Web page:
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Summary and Comments

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Category: 

Power_Grid

Date: 

1998-04-07 16:39:12

Subject: 

Good News from Joel Skousen (A Rare Event)

Comment: 

Joel Skousen -- Mark's survivalist brother -- thinks that nuclear war will devastate the US by 2003. I think a collapse of the power grid is more likely. Good men can disagree.

Here is his report on power in the Northwest.

* * * * * * *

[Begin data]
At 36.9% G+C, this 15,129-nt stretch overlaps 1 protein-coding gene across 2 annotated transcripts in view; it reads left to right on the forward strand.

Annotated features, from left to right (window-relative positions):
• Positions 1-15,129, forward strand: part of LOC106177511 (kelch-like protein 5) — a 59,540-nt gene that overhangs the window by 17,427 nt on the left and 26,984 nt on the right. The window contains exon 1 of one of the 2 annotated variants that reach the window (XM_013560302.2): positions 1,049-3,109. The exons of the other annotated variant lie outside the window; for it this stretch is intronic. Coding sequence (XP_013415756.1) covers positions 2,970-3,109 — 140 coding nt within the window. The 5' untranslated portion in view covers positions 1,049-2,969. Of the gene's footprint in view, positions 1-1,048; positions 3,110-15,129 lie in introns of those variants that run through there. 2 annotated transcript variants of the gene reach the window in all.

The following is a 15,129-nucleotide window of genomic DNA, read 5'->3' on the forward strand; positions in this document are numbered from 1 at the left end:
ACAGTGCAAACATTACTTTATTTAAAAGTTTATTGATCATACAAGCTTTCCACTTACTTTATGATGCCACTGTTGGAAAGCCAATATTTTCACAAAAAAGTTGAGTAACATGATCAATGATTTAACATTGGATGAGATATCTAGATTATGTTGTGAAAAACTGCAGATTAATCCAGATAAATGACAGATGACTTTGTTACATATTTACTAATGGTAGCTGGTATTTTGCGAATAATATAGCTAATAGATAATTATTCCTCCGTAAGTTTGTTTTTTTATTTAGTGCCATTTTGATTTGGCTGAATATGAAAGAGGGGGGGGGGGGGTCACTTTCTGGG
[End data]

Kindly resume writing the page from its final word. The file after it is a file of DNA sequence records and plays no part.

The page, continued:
These past couple of days, I have been able to talk to a couple of the higher ups in the Power Distribution end of Pacific Power Corp, the major Supplier of Power to the Pacific Northwest and Intermountain West. One was in Dispatch (who controls routing of power), and the other was head of the Electronic Monitoring System (EMS) division (which is the main electronic system that supplies critical data as to status, voltage, and line/switch integrity throughout the power system), and who is also a member of the Y2k team. Here's what I was able to confirm: There are 3 or 4 master EMS stations in the Northwest that are absolutely critical for controlling power within the region. These are all fairly recent vintage electronic control units and appear, from current testing and simulations, that they are going to function well at the millenium. There are no COBOL programs controlling them, mostly embedded logic systems that are being upgraded where necessary with few problems. The head of EMS said he really did not expect to see any problems at the master level. He did indicate however that there are a fair amount of older vintage "submaster" systems under this master level that could present a problem. Being older, it is harder to get a handle on testing and fixing the embedded logic. On the other hand, both he and the one of the top dispatchers I spoke with said they can override these submaster controlls and even the relays at the substation level. But to do so, they have to physically send people out in the field to actuate these relays at the substations. The problem with manual overrides, however, is that (if electronic monitoring is down, or partially down) they may not be able to determine if the relay tripped due to a physical fault or a monitoring glitch. So my earlier point about liability being a major deterrent against override is valid--at least until a crisis arises. Only then, I think the powers that be will be under sufficient pressure to get the local power grid back up despite the "unknown" risk. Again, the Utility people I talked to felt this would only be an issue at the substation levels, not at the major distribution level which will be or is already y2k compliant. So, in summary, the non-programmed electronic functions are not going to be much of a problem. The hydroelectric system will produce power and that power can be distributed. Those I talked to did confirm that the software controlled problems were localized at the sources of power generation, and have to do with safety and periodic maintenance functions. Hydroelectric has the least complexity, followed by coal plants. The most vulnerable to bad safety software are the nuclear plants, of which there are few in the Northwest. All generating sources have manual-electronic bypasses, so the problem of computer generated maintenance checks and safety software can be bypassed if it isn't in compliance in time. But this becomes a political and liability issue more than a physical problem, ultimately. Finally I asked the EMS director to give me a gut feeling or prognosis for Y2k problem/compliance and the possibility of a major break down in the grid. He said he felt confident that almost all the control systems would be fully tested and compliant by 2000, and that the major breakdown scenario was extremely remote for the Northwest--he could not speak for other regions. He did say there could be some small pockets of problems at the sub and submaster station level, but that they could be worked around, manually, in fairly short order.


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